In most cases, it can be hard to try and carve out sub-scopes from the Internet scope, as very often some of these scopes will change without notice. The same exists for other campus scopes, but they should change very rarely. Also, unless you are using a private subnet already, realize that most campus IP’s by definition are Internet Scoped and are therefore exposed directly to the unfiltered internet. This can be very problematic for your internal security. It is however, very common for at least, desktops and laptops to be scoped to either their local subnet or to their enterprise. Lastly, scope often determines your risk level.

Traffic Flow:

Traffic flow is really a determination of what traffic will pass across the firewall, often this is associated with a direction (Inbound or Outbound) and even then, for the purposes of this discussion, only relating to who starts the network conversation. For example, if you have a web server, clearly, you need both Inbound (a remote web browser will start the conversation) and Outbound traffic (The web server has to talk back to the web browser). However, a typical Desktop or Laptop computer, has no need of an outside computer starting a conversation with it, thus, its firewall should be set to disallow any unsolicited InBound traffic with respect to your needs and the scoping your needs requires.

We often categorize this as Server vs. Non-Server traffic.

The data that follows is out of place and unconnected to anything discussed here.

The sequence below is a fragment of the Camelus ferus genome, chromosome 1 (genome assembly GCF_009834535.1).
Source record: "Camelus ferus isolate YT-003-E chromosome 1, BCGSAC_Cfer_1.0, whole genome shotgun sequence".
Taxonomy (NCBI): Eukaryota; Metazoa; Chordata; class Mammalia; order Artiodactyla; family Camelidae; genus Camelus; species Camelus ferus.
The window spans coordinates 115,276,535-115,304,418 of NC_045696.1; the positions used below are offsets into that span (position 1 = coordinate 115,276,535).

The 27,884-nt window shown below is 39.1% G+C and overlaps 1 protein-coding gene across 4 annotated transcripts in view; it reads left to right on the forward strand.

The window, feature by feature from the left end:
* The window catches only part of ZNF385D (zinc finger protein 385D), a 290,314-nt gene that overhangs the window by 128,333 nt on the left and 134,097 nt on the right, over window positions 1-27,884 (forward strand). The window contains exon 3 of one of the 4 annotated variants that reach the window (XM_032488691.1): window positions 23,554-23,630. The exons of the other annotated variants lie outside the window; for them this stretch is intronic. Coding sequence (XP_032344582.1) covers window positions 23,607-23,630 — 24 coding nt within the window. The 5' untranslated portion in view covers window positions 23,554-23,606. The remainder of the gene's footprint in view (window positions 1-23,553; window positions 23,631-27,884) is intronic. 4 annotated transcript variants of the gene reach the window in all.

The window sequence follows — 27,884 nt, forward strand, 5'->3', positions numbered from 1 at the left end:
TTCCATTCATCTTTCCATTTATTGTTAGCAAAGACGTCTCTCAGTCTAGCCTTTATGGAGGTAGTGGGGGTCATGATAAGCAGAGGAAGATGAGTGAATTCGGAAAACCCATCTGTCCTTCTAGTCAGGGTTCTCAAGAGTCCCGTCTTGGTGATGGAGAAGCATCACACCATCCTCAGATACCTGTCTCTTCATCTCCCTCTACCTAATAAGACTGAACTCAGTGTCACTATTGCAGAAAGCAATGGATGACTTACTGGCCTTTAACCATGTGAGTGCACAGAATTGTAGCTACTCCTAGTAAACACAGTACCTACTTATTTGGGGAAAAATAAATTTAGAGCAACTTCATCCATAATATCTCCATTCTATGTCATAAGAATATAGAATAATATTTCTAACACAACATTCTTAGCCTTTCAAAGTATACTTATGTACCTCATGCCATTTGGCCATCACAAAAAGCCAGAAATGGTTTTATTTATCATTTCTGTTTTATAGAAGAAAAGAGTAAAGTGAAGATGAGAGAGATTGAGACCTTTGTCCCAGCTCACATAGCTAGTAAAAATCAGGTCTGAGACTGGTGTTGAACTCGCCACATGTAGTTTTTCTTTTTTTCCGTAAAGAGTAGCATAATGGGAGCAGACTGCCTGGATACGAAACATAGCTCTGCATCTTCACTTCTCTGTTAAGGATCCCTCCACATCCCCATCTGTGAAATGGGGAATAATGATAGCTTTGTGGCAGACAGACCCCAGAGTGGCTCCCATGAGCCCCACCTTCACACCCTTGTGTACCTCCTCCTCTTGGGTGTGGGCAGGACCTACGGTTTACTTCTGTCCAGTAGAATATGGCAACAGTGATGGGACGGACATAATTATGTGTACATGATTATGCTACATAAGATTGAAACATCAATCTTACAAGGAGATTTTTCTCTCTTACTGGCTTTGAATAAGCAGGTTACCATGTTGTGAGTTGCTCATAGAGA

There is some confusion here regarding this concept. For example, you may use Skype and you want people to start chatting with you. While in the strictest definition this makes Skype a kind of server (a Client-Server actually), Skype and software like it are not really servers. They have communication mechanisms that aren’t affected by “InBound” firewall rules unless we specifically go out of our way to block them.

Conclusion & Considerations:

Both scope and traffic flow can be used together in almost any combination. Sometimes conflicts or oversights can arise while deploying rules, so it always make sense to verify your firewall rules are working as expected once put in place and it is never a good idea to add rules remotely unless they are pre-tested for functionality (ie. More then one IT technician has locked themselves out of a device by applying a rule that was just wrong enough to cut them off from the system). Applying rules is best done while you are physically near the system being modified.

But, this does give us the tools with which we can customize the rules to a given set of computer’s needs while also giving them substantial protection.